The European ICT Industry is one of the most advanced in the world. Making the EU’s single market fit for the digital age could contribute €415 billion per year to our economy and create hundreds of thousands of new jobs[1]. The pervasiveness of high-speed connectivity and the richness and quality of online services in the European Union are among the best globally. Such advantages have considerably increased the dependability of European citizens on ICT services. These two elements, quality of services and customer base, make this industry particularly appealing to global business. What if this important piece of the global economy becomes a target? Computer security attacks are increasingly used to perform industrial reconnaissance, lead disinformation campaigns, manipulate stock markets, leak sensitive information, tamper with customer data, sabotage critical infrastructures. In Cyber Europe 2016, Member State cybersecurity authorities and cybersecurity experts from the public and private sectors, are called to react to a series of unprecedented, coordinated cyber-attacks.

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According to ENISA – the European Union Agency for Network and Information Security – Cyber Europe 2016 (CE2016) was an opportunity for cyber-security professionals to analyse complex, innovative and realistic scenarios.

“For the first time, a full scenario was developed with actors, media coverage, simulated companies and social media, bringing in the public affairs dimension associated with cyber crises, so as to increase realism to a level never seen before in cyber-security exercises,” ENISA said.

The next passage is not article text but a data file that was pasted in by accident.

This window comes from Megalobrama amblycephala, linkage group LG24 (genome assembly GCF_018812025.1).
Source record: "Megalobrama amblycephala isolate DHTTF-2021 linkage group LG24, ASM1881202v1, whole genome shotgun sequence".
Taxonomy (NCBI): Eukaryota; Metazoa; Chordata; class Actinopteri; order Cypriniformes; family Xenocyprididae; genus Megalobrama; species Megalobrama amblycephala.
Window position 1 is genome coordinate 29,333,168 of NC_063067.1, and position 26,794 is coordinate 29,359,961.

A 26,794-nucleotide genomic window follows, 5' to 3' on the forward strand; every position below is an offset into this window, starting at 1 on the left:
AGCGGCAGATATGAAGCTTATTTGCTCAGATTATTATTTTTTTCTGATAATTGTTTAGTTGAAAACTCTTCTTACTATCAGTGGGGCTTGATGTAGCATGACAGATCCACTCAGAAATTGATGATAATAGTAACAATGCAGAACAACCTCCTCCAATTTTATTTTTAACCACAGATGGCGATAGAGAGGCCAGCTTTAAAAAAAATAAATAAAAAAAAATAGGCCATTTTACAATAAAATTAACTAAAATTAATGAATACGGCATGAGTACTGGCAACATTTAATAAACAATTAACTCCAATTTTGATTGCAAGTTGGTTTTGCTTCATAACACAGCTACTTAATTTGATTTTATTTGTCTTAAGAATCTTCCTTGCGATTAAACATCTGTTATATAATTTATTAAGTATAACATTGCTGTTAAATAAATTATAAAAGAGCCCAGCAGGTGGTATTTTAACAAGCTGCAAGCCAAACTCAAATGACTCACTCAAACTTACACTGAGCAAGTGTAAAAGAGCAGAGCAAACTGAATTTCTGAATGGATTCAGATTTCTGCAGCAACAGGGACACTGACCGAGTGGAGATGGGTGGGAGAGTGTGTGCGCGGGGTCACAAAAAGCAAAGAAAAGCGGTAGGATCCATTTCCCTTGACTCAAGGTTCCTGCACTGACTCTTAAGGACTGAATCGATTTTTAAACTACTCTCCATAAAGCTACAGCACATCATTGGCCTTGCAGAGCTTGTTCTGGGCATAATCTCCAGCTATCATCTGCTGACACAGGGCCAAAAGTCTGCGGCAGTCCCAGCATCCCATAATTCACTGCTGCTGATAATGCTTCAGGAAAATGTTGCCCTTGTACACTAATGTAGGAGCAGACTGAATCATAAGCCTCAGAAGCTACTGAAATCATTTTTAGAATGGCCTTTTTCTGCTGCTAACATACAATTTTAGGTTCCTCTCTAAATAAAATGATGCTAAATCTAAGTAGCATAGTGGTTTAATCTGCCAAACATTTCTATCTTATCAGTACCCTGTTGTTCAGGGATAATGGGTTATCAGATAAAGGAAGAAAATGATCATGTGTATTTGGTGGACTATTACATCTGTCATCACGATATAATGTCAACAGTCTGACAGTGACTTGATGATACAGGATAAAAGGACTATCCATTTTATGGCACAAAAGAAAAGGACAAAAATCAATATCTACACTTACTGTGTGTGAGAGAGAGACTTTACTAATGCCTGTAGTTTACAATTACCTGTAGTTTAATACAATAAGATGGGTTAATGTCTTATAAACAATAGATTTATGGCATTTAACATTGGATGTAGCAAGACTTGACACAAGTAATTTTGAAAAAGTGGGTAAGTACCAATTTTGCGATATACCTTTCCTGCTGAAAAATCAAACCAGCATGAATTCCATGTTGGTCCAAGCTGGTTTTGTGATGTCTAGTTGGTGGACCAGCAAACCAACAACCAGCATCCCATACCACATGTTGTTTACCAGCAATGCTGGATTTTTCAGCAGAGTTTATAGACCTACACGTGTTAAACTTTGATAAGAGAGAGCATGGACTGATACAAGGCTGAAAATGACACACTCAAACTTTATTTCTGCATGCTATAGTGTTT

For the past two days, representatives from more than 300 organisations including national cyber-security agencies, ministries, EU institutions and commercial IT service providers collaborated on addressing a simulated crisis that has been brewing for the past six months.

The CE2016 scenario “paints a very dark scenario” and was inspired by threats to critical national infrastructure (CNI), the internet of things (IoT) and cloud computing, using threat vectors as diverse as drones, innovative exfiltration methods, mobile malware and ransomware.

The motto of the exercise is “Stronger Together” and the key to success is cooperation at all levels to stymie transnational threats, according to ENISA. The exercise centred on political and economic policies as they relate to cyber-security, with a special focus on the Network and Information Security (NIS) directive which was recently passed by the EU Parliament.

The key findings are

  1. Cyber Europe exercises, as well as any cooperation activity at European level during real cyber crises, build upon existing relations between Member States. ENISA and the Member States will continue to invest in trust building activities to maintain and further develop existing trust.

  2. ENISA and the Member States should further develop the operational procedures which drive the cooperation activities during a cyber crisis, taking into account existing and future cooperation frameworks, to bring these procedures to a maturity level similar to those found in other sectors such as civil protection and aviation.

  3. ENISA and the Member States will seek further integration with national and regional activities.

  4. ENISA will address future Cyber Europe activities as a programme containing both trainings as well as small and large scale exercises, in order to provide a better experience and achieve greater impact.

  5. Lastly, ENISA will further develop the Cyber Exercise Platform to offer a richer experience to both players and planners, as well as to support the organisation of national and regional exercises, fostering the development of a cyber exercise community.
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